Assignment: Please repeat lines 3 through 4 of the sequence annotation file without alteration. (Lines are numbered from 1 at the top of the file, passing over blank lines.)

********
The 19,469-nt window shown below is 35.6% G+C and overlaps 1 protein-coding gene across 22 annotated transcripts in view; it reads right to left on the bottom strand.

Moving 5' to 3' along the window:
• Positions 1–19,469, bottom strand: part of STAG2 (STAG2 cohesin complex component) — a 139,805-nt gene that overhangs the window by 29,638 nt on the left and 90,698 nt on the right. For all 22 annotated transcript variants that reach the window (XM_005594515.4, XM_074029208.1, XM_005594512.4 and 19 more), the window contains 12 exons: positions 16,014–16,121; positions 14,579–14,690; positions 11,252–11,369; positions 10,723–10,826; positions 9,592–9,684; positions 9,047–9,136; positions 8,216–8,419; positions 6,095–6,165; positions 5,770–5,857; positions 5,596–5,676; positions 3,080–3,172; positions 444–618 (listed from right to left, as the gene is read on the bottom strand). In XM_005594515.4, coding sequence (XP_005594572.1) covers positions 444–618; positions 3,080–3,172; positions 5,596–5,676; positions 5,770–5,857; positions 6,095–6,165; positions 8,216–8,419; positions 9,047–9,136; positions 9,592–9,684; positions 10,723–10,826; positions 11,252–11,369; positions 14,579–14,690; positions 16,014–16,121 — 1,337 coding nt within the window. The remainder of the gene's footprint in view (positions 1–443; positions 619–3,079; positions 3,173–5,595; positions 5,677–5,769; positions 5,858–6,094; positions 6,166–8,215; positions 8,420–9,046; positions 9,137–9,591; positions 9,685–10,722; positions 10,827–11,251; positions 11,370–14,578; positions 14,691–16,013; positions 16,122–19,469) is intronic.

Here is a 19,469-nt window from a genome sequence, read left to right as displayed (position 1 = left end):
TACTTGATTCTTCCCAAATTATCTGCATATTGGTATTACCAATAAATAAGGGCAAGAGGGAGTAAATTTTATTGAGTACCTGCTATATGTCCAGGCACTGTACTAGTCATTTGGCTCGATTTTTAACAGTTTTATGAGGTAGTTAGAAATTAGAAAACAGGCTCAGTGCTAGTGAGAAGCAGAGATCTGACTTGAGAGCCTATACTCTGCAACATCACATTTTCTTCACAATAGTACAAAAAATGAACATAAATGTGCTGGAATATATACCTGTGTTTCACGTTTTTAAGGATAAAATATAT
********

• Positions 1–19,469, bottom strand: part of STAG2 (STAG2 cohesin complex component) — a 139,805-nt gene that overhangs the window by 29,638 nt on the left and 90,698 nt on the right. For all 22 annotated transcript variants that reach the window (XM_005594515.4, XM_074029208.1, XM_005594512.4 and 19 more), the window contains 12 exons: positions 16,014–16,121; positions 14,579–14,690; positions 11,252–11,369; positions 10,723–10,826; positions 9,592–9,684; positions 9,047–9,136; positions 8,216–8,419; positions 6,095–6,165; positions 5,770–5,857; positions 5,596–5,676; positions 3,080–3,172; positions 444–618 (listed from right to left, as the gene is read on the bottom strand). In XM_005594515.4, coding sequence (XP_005594572.1) covers positions 444–618; positions 3,080–3,172; positions 5,596–5,676; positions 5,770–5,857; positions 6,095–6,165; positions 8,216–8,419; positions 9,047–9,136; positions 9,592–9,684; positions 10,723–10,826; positions 11,252–11,369; positions 14,579–14,690; positions 16,014–16,121 — 1,337 coding nt within the window. The remainder of the gene's footprint in view (positions 1–443; positions 619–3,079; positions 3,173–5,595; positions 5,677–5,769; positions 5,858–6,094; positions 6,166–8,215; positions 8,420–9,046; positions 9,137–9,591; positions 9,685–10,722; positions 10,827–11,251; positions 11,370–14,578; positions 14,691–16,013; positions 16,122–19,469) is intronic.

Here is a 19,469-nt window from a genome sequence, read left to right as displayed (position 1 = left end):